Family Protection Program: Tornado Safety Tips and Recovery



  • Severe thunderstorms: Frequent lightning, heavy rains, and strong winds.
  • Hail: Bullets of ice from a dark, cloudy sky.
  • Roaring noise: Like ten jet planes or a hundred railroad trains.
  • Funnel: A dark, spinning "rope" or column from the sky to the ground.

Listen to radio and television broadcasts to determine the situation.

A tornado watch means that conditions are right for a tornado to develop. Remain alert for approaching storms by monitoring your local emergency radio and television stations for information.

A tornado warning means a tornado has been sighted. Seek shelter immediately!


  • Stay out of cars, mobile homes and trailers. If in any of these, get out and take cover by lying flat in the nearest ditch, ravine, or depression.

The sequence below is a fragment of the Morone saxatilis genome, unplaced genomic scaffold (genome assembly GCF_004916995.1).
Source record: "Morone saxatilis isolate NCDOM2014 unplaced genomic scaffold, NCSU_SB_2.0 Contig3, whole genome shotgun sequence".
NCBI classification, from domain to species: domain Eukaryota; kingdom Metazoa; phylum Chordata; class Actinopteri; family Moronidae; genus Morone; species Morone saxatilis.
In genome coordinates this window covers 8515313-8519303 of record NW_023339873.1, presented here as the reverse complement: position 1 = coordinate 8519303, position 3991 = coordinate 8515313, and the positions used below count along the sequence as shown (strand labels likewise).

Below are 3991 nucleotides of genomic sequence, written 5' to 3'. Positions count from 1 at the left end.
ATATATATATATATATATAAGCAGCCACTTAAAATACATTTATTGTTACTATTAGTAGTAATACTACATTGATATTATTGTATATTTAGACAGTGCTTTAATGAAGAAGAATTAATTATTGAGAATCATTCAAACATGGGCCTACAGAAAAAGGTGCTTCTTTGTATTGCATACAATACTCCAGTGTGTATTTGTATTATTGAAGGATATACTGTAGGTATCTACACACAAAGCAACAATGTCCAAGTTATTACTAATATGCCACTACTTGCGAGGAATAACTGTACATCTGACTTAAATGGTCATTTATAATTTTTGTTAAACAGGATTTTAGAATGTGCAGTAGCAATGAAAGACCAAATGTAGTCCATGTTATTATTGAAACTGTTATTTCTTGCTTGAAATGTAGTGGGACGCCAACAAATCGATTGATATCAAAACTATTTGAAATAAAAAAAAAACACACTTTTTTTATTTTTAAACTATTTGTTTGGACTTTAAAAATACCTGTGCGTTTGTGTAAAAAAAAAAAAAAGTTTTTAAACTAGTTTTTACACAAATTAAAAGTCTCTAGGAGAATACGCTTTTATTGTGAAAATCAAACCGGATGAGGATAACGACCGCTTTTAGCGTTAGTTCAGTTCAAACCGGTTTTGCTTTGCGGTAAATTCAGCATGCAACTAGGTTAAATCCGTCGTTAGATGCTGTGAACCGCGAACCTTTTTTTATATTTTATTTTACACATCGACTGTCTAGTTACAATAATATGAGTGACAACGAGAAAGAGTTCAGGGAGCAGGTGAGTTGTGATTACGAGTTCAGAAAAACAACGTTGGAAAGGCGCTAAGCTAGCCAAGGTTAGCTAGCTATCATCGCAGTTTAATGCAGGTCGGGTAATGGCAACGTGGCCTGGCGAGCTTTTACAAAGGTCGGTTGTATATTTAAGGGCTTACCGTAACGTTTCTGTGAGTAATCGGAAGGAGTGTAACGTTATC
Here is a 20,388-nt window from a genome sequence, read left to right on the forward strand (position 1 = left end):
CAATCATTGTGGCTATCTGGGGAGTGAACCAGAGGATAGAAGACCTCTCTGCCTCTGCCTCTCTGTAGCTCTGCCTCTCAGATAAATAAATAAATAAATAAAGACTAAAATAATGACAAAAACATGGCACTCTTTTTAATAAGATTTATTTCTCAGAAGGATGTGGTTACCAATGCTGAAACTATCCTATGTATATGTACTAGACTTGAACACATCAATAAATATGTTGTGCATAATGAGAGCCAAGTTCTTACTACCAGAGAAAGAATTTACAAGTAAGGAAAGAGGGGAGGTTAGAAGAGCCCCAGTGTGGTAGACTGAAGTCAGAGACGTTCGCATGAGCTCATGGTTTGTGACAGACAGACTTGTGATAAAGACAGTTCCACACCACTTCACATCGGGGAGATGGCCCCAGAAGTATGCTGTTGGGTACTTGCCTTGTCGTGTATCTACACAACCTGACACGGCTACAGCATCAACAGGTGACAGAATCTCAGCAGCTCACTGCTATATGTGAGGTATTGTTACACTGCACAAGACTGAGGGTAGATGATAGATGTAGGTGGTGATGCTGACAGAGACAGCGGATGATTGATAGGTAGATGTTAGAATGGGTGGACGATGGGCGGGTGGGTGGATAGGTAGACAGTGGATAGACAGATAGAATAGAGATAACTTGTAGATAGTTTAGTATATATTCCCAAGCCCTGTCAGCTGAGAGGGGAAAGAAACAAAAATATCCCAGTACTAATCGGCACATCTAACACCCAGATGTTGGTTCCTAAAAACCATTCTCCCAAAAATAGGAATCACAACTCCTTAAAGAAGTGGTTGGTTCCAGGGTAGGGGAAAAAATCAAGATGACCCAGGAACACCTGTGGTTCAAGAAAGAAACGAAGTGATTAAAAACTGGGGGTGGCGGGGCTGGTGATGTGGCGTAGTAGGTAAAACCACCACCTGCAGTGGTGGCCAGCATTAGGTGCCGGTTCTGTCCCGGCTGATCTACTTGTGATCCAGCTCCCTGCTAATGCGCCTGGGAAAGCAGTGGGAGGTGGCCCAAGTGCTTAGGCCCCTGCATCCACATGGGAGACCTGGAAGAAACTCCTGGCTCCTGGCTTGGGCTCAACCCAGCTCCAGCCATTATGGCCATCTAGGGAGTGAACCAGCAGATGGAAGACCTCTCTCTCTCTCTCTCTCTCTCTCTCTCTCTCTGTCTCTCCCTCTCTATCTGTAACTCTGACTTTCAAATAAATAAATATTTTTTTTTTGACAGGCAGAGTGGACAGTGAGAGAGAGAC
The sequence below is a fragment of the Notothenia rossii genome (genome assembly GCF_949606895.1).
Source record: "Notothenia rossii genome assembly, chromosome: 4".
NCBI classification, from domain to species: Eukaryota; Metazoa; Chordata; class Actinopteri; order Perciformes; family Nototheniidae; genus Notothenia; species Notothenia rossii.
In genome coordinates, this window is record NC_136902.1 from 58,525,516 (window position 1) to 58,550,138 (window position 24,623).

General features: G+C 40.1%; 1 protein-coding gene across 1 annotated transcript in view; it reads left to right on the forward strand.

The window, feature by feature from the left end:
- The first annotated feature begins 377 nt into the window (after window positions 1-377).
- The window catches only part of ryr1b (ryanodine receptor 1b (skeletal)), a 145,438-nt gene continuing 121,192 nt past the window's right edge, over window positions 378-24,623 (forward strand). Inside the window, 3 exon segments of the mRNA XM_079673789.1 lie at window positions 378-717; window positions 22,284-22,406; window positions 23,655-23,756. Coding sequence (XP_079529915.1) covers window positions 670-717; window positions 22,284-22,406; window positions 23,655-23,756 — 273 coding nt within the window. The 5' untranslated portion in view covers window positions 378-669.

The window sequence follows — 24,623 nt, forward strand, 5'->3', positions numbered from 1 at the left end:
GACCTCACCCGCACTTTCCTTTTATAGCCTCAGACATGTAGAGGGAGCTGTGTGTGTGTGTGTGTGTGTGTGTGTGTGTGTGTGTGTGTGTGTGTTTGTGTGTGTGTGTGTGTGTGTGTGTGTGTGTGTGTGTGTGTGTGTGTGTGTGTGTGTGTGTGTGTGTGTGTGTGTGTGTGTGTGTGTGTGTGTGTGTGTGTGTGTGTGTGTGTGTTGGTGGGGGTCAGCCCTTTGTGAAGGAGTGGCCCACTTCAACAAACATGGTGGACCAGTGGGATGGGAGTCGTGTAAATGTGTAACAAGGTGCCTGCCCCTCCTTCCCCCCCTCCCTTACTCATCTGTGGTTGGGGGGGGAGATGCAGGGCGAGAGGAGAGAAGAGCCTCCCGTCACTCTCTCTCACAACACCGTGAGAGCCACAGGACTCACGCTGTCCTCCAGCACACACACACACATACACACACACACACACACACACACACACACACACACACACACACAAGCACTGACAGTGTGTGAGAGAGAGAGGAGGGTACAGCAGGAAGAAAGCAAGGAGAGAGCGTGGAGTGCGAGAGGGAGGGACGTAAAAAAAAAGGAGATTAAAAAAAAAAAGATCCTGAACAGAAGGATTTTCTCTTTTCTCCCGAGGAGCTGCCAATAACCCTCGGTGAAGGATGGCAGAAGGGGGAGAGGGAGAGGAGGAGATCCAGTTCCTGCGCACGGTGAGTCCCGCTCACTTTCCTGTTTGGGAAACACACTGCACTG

• If walking outside, find the nearest ditch and lie flat in it.
  • In the home, move to a basement or lowest level. Try to locate yourself in a windowless room. If possible get under a heavy table or workbench.
  • In the workplace, go to interior hallways in the lowest floor of the building or seek a sheltered area.
  • In schools, follow instructions of school authorities. Move to interior walls, away from the wide spanning roofs.
  • A good investment in tornado preparedness is a Weather Radio that broadcasts only severe weather information as the National Weather Service releases it. Severe weather radios are available in most radio stores.


  • Listen to local radio or television stations for information and instructions.
  • Use caution when entering a building, making sure that the walls, ceiling, and roof are in place and that the structure rests firmly on the foundation.
  • Watch for broken glass, downed power lines, and leaking natural gas lines. Check for injuries and if necessary, call for help immediately.
  • Have tools available and know how to shut off gas, water, and electric service to your house.